Saturday, January 20, 2007

First Things First

Let's assume that you have Linux-based workstations in your classroom. These may be recycled equipment that is big, bulky, but free or relatively free in cost or it may be spiffy, sleek, and comparatively inexpensive when looking at the cost of a new PC or Mac product. In either case, you need to get on the machine and start trying things out. The version our district is using is K12LTSP (Kindergarten through grade 12 Linux Terminal Server Project). More information about this can be found at:
Our network administrator created usernames and passwords for all of us--staff and students. The student passwords are simple 6 character words or phrases like horses, 4worms, 2birds, bigdog, puppies. These are simple enough for the youngest users (Kindergarten) to learn in a relatively short period of time. Our usernames are also easy (and help the K-2 crew learn to spell their last names). They are just first initials and last names.

Initially, I posted a sign over the workstations that read (the italics are not on my sign :) ):
1. Turn the monitor on. (Our old recycled monitors eat up a lot of energy, so I turn the cpu's on in the morning and the kids turn on the monitors when it is time for them to work.)
2. Type your username.
3. Click "OK" or press "Enter".
4. Type your password.
5. Click "OK" or press "Enter".
6. Do the assignment.
(These are usually given orally but I am in the process of getting my students used to looking in a folder that is on their desktop and labeled "To-Do". Our network administrator set one up on my desktop that allows me to put assignments there. She also set up a "Turn-in" folder for them to drag and drop or save to that lets me look at their work.)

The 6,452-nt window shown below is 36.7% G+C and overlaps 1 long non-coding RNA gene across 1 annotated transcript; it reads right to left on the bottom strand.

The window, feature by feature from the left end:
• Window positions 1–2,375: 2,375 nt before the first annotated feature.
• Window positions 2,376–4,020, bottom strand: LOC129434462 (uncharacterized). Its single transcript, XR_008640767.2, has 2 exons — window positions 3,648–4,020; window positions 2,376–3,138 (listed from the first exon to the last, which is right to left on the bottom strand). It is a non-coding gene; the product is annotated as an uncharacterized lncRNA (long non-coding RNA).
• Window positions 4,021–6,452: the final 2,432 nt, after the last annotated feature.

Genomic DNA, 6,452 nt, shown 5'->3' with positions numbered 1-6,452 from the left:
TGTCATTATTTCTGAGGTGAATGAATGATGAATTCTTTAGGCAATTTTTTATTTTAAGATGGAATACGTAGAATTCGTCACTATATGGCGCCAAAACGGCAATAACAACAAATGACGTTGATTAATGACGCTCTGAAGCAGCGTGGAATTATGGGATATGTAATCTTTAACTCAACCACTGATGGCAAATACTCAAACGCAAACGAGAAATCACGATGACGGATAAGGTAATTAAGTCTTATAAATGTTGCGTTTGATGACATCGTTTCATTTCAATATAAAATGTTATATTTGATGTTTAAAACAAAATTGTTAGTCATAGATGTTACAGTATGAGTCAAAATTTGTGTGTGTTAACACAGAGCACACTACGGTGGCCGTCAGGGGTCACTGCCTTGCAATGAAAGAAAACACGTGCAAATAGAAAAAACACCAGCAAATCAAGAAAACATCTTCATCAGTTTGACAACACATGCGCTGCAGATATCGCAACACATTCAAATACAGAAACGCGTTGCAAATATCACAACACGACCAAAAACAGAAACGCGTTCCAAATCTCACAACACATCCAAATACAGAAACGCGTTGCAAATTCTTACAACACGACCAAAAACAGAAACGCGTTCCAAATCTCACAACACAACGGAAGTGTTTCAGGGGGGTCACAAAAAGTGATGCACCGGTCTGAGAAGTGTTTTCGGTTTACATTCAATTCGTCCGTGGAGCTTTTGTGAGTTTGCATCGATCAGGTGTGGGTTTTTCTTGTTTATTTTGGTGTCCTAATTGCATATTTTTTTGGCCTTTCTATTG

The first assignment I gave my class was to talk 3 of them through how to change their desktop background. Then those 3 taught the next group. And the routine continued until everyone was set. The kids love choosing desktop backgrounds. As you might expect some change it daily and others a little less frequently. Why do I encourage this? It's the first step in teaching them that they have some control over the machine. It also helps them get comfortable navigating through the dropdown menus. So, how do you change the desktop backgrounds? It's easy, even a 7 year old can do it. :)

1. Go under System and find the Preferences. Then look for Desktop Background. Click on it.
2. A medium-sized rectangle should appear on your screen.
3. Click on an image and it should appear as a background on your desktop.
4. Click on close and TADA! you are done.

If you want to get fancier, try this:

1. Follow steps #1 and #2 above.
2. Click on Add Wallpaper.
3. This brings you to another screen.
4. Click on a folder in the center box. Click open.
5. There should be a list of images in the center box with a preview of each one on the left hand side.
6. Choose one. Click Open. It will take you back to your first screen and load the image into your choices as well as loading it onto your desktop.
7. If you like the picture but don't like the colors, experiment with the colors at the bottom of the box. My students were much more creative than me with this and had lots of fun while developing their artistic visual skills.

This reads as if its very complicated. Trust me, you can do it.

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